Arthur Ashe LYRICS

Arthur and me, we’re out playing class 3

And we’re losing all the weight that

The world bequeaths

Keeping you unbelievers

On the edge of your seats

Because love means nothing

Until you’ve held control

Then thrown it away

And then something magical

Reveals itself in recklessness

I work for the state, I commute, I eat late

And there’s so much life

I’ve chosen not to investigate

But here on court with Arthur

Is where I’ve tasted greatness

And love, which means nothing

Until you’ve held control

Then thrown it away

And then something magical

Reveals itself to be love

To mean something

It means something

To Arthur Ashe and me

Let those inches decide

If the ball’s in or wide

It’s nothing to Arthur and me

We elect to be free

Of the flail and the strain

We just play every game

And each point and each shot

Like it’s all that we’ve got

To enjoy and to prove

That we live and we move

Hit a true and free ball

Let it fall where it falls

And we’ll never play easy

No, never play easy

Easy’s the enemy

Of Arthur’s beauty

In dark I drive home

I don’t switch on my phone

I just sit there aching

On my couch alone

Then Arthur sits down beside me

And we talk about love

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8 Responses to “Arthur Ashe LYRICS”

  1. Tom Conway Says:

    Don’t do a thing with this arrangement. It’s perfect as it is! :o)
    Great to hear these new songs from you!

  2. gestationproject Says:

    Thanks for that – really appreciated. (But let’s see if we can’t get it even perfecter…)

    Best

    Nick

  3. Sarah Morrison Says:

    A very beautiful and interesting song, and I love the presentation of it just now. I’m afraid I don’t know enough about songwriting, so apologies if this is a dumb question, but is it structured as it stands for a particular reason? The rhythms are wonderful but I wondered if the passage beginning “Let those inches decide” should be broken up throughout the song.

    Cheers
    S

  4. gestationproject Says:

    There are no dumb questions when it comes to songwriting! It’s a pretty instinctive process for me, and also somewhat superstitious – believe it or not, it’s taken me 15 years to get these lyrics where I’m happy with them! The break-through for me was when I realised that the only way I could write about what it was like to be Arthur Ashe that made sense to me was in the voice of a mediocre Dublin Leagues tennis player, trammelled in every other area of his life (like Arthur was) who only feels free when he steps on the tennis court (and senses the ghost of Arthur Ashe on his shoulder). I think that the section you’re referring to is the consummation/explanation of all the hints that the previous two verses have given – it feels like a triumphant statement of selfhood to me from a person otherwise without power or position. It’s not so much a middle eight as a middle thirty-two, which I guess is a little unusual, but it just felt (and feels) right to me like this. I think that the intensity of that passage should grow and grow with each line, so that’s how I’ll be trying to perform and record it, I reckon (unless I have a better idea, of course…)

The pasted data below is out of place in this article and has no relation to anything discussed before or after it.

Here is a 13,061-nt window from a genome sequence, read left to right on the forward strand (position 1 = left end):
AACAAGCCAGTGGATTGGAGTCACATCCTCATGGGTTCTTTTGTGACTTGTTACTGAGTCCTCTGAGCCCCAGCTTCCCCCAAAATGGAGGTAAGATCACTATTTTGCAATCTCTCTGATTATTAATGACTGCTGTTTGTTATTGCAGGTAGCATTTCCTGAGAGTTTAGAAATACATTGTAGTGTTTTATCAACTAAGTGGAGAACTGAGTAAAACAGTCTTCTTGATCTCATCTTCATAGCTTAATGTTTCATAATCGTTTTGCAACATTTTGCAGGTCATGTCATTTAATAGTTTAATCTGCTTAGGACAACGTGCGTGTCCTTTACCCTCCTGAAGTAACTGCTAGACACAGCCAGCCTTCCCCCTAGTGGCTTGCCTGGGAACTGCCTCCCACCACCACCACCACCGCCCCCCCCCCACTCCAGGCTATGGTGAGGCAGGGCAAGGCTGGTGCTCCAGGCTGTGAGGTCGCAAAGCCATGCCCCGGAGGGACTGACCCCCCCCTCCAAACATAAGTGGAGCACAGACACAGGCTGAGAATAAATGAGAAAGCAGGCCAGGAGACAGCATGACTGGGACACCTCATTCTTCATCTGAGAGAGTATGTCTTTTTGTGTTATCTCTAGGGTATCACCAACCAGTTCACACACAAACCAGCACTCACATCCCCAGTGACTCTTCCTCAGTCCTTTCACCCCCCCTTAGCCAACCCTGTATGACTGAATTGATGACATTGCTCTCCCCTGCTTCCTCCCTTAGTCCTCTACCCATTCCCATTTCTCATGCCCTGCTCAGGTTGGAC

5. Chris Rigg Says:

    Hi Nick

    I’m looking forward to getting the chance to sit down and go through all these songs… It would be good if they were available to download so I could listen to them on my stereo / in the car etc… I hate listening to music through my computer! But I understand why you haven’t done that.

    It must be taking a lot of guts from you to put these songs up here in such a bare form, and I applaud the idea. Hope this whole scarey process works out well for you, and I can’t wait to hear the finished product next year.

    Thanks a million

    Chris

  6. gestationproject Says:

    Thanks for that Chris – it is a bit terrifying sticking up the raw demos, but also strangely liberating. I feel like they’ve started their journey now, and who knows exactly where they’ll end up. But the trip should be fun, I think.

  7. Sarah Morrison Says:

    A middle 32, eh? Hmmmm. Sounds interesting. There is a lovely sense of a rally and of the shots and returns becoming stronger and stronger, surer. Well, I’ve trusted you since Hothouse Flowers at the Barrowlands, Glasgow (an appallingly long time ago) so I look forward to the next version. : )

  8. gestationproject Says:

    Thanks Sarah – actually I’ve no idea how long that bit actually is, always been a bit hazy / lazy about beats and bars. Your comment about the rally is very interesting, hadn’t occurred to me before but I think that you’ve got a point (sic). Perhaps yet another example of my subconscious having way more elaborate plans than my conscious during the lyric-writing process.

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